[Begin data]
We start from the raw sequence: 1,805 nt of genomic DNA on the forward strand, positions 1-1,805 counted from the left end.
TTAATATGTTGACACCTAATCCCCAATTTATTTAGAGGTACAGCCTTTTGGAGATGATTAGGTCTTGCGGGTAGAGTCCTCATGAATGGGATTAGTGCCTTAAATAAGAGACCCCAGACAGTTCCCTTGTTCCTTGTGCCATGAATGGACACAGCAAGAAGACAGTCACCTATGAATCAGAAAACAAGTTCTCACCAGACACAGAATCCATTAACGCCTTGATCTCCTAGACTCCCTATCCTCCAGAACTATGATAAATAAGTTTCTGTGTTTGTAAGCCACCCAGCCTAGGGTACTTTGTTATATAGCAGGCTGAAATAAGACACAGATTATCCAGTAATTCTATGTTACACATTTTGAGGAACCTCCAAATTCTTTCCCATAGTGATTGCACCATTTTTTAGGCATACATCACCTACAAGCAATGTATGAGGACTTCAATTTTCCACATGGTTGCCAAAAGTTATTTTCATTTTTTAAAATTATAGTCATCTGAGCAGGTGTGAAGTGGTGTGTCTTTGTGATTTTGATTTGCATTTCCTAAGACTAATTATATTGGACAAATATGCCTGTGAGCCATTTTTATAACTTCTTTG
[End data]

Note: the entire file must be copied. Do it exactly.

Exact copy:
We start from the raw sequence: 1,805 nt of genomic DNA on the forward strand, positions 1-1,805 counted from the left end.
TTAATATGTTGACACCTAATCCCCAATTTATTTAGAGGTACAGCCTTTTGGAGATGATTAGGTCTTGCGGGTAGAGTCCTCATGAATGGGATTAGTGCCTTAAATAAGAGACCCCAGACAGTTCCCTTGTTCCTTGTGCCATGAATGGACACAGCAAGAAGACAGTCACCTATGAATCAGAAAACAAGTTCTCACCAGACACAGAATCCATTAACGCCTTGATCTCCTAGACTCCCTATCCTCCAGAACTATGATAAATAAGTTTCTGTGTTTGTAAGCCACCCAGCCTAGGGTACTTTGTTATATAGCAGGCTGAAATAAGACACAGATTATCCAGTAATTCTATGTTACACATTTTGAGGAACCTCCAAATTCTTTCCCATAGTGATTGCACCATTTTTTAGGCATACATCACCTACAAGCAATGTATGAGGACTTCAATTTTCCACATGGTTGCCAAAAGTTATTTTCATTTTTTAAAATTATAGTCATCTGAGCAGGTGTGAAGTGGTGTGTCTTTGTGATTTTGATTTGCATTTCCTAAGACTAATTATATTGGACAAATATGCCTGTGAGCCATTTTTATAACTTCTTTG